Since the outdoor growing season for cannabis began last month, the Stanislaus County Sheriff Department’s Special Investigations Unit has dedicated at least one day each week to eradicating illegal grows.
Critics say cannabis is legal now and it’s safe; law enforcement should focus their efforts on dangerous drugs like methamphetamine and heroin. The multi-jurisdictional SIU investigates those drug crimes as well, in addition to others like gang crimes and human trafficking.
But law enforcement and the businessmen who’ve obtained permits and licenses to grow and sell cannabis in Stanislaus County say the illegal grows not only undermine the legal operations but attract violent crime into neighborhoods, produce untested, sometimes unsafe products and create environmental hazards.
Sgt. Bruce Mitchell, supervisor of the SIU, said they are focused on large-scale operations, not small grows just over the 6-plant limit for personal use.
He said the large grows are targets for robberies and burglaries and both the criminal and the victim are usually armed, bringing gun violence into neighborhoods.
“We have had a number of incidents where people will try to break into places like this and grab five or six plants and there ends up being a shooting,” Mitchell said earlier this month at a 2,200-plant illegal grow in Patterson.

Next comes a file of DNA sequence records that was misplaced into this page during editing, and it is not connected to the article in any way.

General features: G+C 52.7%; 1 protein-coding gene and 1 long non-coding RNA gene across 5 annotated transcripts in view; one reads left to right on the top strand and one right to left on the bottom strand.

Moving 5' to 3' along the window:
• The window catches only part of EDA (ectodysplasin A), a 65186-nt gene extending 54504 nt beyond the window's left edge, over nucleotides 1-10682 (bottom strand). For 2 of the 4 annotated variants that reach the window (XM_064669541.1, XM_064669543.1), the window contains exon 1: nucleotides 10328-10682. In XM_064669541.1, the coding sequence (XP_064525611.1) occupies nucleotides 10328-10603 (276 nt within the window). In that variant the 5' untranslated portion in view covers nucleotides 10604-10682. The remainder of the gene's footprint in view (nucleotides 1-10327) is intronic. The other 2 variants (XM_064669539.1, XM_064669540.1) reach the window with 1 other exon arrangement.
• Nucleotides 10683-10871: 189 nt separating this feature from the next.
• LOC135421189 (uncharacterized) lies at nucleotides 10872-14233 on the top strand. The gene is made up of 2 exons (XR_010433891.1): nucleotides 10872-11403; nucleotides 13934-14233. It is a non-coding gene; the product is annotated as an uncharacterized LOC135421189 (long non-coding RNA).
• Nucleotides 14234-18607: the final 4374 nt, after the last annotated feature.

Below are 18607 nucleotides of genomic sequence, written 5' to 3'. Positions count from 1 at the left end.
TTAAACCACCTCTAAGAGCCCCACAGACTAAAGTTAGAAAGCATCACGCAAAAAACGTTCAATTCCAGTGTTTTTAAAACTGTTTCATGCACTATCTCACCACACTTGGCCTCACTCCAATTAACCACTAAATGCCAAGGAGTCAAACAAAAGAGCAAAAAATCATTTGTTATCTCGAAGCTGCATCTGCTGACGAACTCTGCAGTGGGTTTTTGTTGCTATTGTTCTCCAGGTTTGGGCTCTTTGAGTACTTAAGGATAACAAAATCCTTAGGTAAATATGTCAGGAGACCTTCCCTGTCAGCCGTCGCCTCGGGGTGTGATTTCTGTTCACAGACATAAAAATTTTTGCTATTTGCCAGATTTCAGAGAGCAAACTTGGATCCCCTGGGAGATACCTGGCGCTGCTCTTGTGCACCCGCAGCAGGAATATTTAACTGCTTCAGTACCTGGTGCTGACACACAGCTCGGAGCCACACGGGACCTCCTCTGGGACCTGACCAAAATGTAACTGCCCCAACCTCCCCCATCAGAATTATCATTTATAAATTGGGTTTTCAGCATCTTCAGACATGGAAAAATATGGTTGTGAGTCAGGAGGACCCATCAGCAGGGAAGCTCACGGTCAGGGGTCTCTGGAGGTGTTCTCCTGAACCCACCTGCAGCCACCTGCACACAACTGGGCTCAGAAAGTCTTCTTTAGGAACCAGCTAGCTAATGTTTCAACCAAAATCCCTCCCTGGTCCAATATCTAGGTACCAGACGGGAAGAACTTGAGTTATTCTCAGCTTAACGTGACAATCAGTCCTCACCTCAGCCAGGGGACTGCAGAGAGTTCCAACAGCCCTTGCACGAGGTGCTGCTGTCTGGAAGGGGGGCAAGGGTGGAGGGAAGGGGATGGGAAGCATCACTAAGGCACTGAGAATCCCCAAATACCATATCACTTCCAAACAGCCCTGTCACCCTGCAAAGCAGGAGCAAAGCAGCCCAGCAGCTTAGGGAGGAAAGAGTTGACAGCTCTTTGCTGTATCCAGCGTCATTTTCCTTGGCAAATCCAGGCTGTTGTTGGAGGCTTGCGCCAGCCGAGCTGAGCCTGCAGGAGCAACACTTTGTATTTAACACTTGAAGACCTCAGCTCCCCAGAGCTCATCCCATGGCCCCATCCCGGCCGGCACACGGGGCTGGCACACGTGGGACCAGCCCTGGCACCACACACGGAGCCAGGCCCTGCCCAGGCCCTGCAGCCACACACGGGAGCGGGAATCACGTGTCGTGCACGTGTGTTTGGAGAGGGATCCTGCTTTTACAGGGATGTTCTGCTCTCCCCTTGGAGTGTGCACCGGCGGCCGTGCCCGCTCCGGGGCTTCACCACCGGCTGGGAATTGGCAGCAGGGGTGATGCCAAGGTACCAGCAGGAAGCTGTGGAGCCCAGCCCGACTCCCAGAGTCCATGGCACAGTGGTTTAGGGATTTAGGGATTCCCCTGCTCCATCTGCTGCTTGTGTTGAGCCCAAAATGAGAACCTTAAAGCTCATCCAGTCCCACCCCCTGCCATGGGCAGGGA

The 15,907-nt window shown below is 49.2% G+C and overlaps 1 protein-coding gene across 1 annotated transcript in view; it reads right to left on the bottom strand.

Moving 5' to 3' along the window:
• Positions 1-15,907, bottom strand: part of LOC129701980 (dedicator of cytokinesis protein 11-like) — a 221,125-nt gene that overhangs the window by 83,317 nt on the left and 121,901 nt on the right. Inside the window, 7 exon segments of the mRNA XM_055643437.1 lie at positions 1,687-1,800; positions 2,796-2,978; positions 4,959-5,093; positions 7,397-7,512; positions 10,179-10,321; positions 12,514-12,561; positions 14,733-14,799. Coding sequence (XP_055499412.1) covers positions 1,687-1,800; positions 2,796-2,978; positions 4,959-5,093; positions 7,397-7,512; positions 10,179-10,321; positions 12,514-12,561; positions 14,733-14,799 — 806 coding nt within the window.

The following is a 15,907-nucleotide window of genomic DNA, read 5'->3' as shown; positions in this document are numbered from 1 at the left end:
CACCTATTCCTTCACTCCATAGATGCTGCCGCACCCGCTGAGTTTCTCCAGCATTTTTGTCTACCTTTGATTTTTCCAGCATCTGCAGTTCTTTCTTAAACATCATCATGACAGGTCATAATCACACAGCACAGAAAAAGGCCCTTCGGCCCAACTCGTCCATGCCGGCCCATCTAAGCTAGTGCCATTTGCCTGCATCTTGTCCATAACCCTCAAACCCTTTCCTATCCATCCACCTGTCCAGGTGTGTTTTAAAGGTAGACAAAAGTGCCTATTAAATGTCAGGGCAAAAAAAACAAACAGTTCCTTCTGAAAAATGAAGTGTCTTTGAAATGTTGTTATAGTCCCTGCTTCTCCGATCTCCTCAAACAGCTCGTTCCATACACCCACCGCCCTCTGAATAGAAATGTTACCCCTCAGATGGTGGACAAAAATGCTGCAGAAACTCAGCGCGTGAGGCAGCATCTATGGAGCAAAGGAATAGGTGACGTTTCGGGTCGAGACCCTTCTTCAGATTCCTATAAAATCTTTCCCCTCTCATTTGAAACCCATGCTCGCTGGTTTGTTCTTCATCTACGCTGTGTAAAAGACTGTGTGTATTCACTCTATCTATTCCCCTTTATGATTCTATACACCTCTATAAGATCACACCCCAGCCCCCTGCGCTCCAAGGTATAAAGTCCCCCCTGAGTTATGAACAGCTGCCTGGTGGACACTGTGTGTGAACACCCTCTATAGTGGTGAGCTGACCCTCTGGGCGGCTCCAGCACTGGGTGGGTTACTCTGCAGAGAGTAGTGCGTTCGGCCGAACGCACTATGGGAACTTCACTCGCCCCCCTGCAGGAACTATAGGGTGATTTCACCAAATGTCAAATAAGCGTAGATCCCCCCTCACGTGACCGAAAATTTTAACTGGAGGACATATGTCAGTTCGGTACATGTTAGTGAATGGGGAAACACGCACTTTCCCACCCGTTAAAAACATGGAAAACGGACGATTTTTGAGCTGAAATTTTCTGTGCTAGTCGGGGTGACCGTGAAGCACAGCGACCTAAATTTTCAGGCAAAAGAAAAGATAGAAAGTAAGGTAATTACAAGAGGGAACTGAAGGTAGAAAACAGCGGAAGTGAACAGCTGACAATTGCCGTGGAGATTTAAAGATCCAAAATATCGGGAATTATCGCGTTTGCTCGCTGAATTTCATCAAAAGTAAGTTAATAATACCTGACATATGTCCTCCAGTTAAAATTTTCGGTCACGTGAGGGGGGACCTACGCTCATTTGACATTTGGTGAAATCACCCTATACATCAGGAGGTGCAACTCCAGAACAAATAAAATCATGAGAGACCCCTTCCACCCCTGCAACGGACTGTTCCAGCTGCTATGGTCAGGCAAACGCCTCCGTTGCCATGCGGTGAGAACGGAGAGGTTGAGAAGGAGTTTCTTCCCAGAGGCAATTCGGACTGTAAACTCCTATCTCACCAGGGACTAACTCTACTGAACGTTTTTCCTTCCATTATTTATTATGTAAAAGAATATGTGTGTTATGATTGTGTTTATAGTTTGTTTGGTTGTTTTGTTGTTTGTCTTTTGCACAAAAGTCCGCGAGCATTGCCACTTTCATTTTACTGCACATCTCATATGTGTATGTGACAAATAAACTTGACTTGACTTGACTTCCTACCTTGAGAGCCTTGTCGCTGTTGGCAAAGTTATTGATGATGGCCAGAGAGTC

Sheriff Jeff Dirkse said there was a period of time during changes in the law that illegal grows were not a priority.
“Beginning this year, we have a renewed our enforcement activities against illegal grows and removed over 22,000 plants in March alone,” he said. “If people want to use marijuana recreationally or medicinally, they have nothing to worry about from us so long as they follow the appropriate laws, no different than alcohol.”
But he said illegal grows “create a number of public safety hazards that we are concerned with, including illegal pesticides, black mold, armed robberies and general increased complaints and calls for service.”
The Sheriff’s Department estimates there are 1,500 illegal grows within the county at any given time. Mitchell believes as many as half of those involve Mexican drug cartels.
He said marijuana appeared to have motivated a 2017 unsolved double homicide near Riverbank in which two men were found dead at an illegal grow.
One man was found dead outside a warehouse behind the house on Claribel Road; a broken wooden bat next to him, according to court documents. A second deceased man was found tied to a chair inside the warehouse, where marijuana was being dried and processed. A grow inside the house had been cleared out.
Legal operations have safety plans approved and maintained through compliance checks by the Sheriff’s Department.
Those plans vary depending on the operation but include background checks on owners and their employees, burglar alarms, exterior and interior cameras, on-site security guards, panic buttons and plans in place in the event of takeover-style robberies or other crimes.